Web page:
content strategy

I am not making this up: Tastebook

My wife is a fabulous cook. She gets her ideas from all over the place — family, friends, cookbooks, and, most recently, the Internets. for years she has been a frequent visitor of popular site

Epicurious has been one of those places that was ahead of the social media curve in the same sense as Amazon. They were both doing social media-type things before folks were even calling it that. People were posting their recipes, posting comments, and reviewing. I have eaten well as a result, many times.

CondeNet, owner of Epicurious, announced investment in a new venture in October 2007. It was dubbed “Tastebook.” Created by the originators of Ofoto in February 2007, it takes some of the concepts of the Ofoto photo service [now known as Kodak Easy Share Gallery]; taking the digital and making it tangible in the form of prints.

Here is what Tastebook is capable of, from their press release:

Registered members can now instantly import their My Epi Recipe Boxes to TasteBook. In addition, by logging onto TasteBook, users will have access to more than 25,000 editor-tested recipes from Epicurious and may upload their personal recipes. With TasteBook’s simple drag-and-drop interface, making a personal cookbook is as easy as creating a “playlist” comprised of recipes. Details like cover art and title are also customizable.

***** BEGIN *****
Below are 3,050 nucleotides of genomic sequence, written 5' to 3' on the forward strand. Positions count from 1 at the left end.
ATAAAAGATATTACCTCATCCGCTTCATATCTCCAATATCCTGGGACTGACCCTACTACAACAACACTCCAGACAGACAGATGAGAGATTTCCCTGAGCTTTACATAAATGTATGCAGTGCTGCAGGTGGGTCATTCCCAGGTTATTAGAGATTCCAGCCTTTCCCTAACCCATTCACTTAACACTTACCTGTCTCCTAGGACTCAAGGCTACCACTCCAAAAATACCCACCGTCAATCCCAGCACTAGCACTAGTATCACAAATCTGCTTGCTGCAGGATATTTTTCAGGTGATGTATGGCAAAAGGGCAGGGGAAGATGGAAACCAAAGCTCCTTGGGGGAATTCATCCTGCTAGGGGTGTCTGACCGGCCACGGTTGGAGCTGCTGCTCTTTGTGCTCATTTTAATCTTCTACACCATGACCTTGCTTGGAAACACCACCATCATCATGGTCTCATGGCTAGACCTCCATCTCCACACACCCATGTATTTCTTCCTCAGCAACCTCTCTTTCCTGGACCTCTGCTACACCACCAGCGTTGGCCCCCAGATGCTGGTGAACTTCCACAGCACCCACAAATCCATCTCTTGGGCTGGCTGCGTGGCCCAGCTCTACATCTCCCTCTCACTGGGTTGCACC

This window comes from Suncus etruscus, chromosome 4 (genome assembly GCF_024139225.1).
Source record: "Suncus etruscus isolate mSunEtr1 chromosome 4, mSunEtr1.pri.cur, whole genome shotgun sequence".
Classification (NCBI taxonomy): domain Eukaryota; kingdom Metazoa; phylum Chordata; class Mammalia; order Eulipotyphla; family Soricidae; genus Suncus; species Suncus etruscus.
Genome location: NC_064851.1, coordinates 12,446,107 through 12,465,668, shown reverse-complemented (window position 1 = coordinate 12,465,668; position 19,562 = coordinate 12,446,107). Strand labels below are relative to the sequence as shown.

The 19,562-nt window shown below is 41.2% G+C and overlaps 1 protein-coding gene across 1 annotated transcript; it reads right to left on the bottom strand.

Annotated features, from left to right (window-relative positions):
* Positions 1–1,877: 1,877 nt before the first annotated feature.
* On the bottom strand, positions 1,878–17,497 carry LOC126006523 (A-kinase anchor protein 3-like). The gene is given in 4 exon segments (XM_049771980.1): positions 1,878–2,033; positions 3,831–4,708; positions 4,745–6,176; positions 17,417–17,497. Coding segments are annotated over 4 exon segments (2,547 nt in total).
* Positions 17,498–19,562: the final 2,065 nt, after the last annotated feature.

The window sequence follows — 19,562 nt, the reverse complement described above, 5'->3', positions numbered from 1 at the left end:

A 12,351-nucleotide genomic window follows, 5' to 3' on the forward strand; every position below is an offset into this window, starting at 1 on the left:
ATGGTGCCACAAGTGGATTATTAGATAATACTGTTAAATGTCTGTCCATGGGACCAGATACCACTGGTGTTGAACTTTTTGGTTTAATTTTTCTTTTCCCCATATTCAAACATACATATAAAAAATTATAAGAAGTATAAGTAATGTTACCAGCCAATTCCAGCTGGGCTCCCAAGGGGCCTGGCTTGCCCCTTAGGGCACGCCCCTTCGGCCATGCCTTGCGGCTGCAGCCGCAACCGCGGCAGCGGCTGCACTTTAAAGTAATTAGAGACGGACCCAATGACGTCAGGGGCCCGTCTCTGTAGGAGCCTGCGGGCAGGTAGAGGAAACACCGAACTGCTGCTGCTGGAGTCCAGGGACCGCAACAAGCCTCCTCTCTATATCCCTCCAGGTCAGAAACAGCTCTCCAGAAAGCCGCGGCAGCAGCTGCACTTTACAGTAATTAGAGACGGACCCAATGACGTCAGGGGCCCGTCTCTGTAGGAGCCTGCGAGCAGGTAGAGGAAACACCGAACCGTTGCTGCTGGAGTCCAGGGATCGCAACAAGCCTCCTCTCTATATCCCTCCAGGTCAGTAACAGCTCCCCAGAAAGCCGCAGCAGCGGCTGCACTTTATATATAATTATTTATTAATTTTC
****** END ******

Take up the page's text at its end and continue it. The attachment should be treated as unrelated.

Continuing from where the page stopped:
Anyone can create a TasteBook today by visiting or to get started. Using the TasteBook service is free, and a personal cookbook filled with up to 100 recipes costs only $34.95.

Those two paragraphs cover what blogger Kevin Kelly speaks of in a post titled “Better than free.” Whether Tastebook is aware of it or not, they have provided about five of the “Eight Generatives Better Than Free.” In a nutshell, Kelly posits that in the world of free things, creators/aggregators/distributors need to offer value to people.

Epicurious users have access to those 25,000 recipes already, for free. Users have also always had the option of printing a page out of Epicurious as they would print any web page, but those loose pages tend to accumulate in unusable piles on counters, waiting to be painstakingly indexed and filed.

What they haven’t had up to this point is this:

  • a copy they can immediately pull off of the shelf
  • user-selected content
  • easily accessed content [via index & tabs in the book]
  • findable content [as opposed to those print-outs]
  • a hard copy they can happily dust the flour off of [as opposed to a keyboard]

They may have had a couple of those, but the more you have in one place, the greater that value proposition appears. Tastebook is making this downright irresistible for net-savvy cooks.

The name may or may not have been a clever play on the white-hot Facebook. If you ask me, their idea is hot enough that they didn’t even need to bother. Perhaps the name was an update on the standby name of ‘cookbook;’ that term is still functional if not overly workman-like, for sure, but Tastebook lends an air of, well, taste.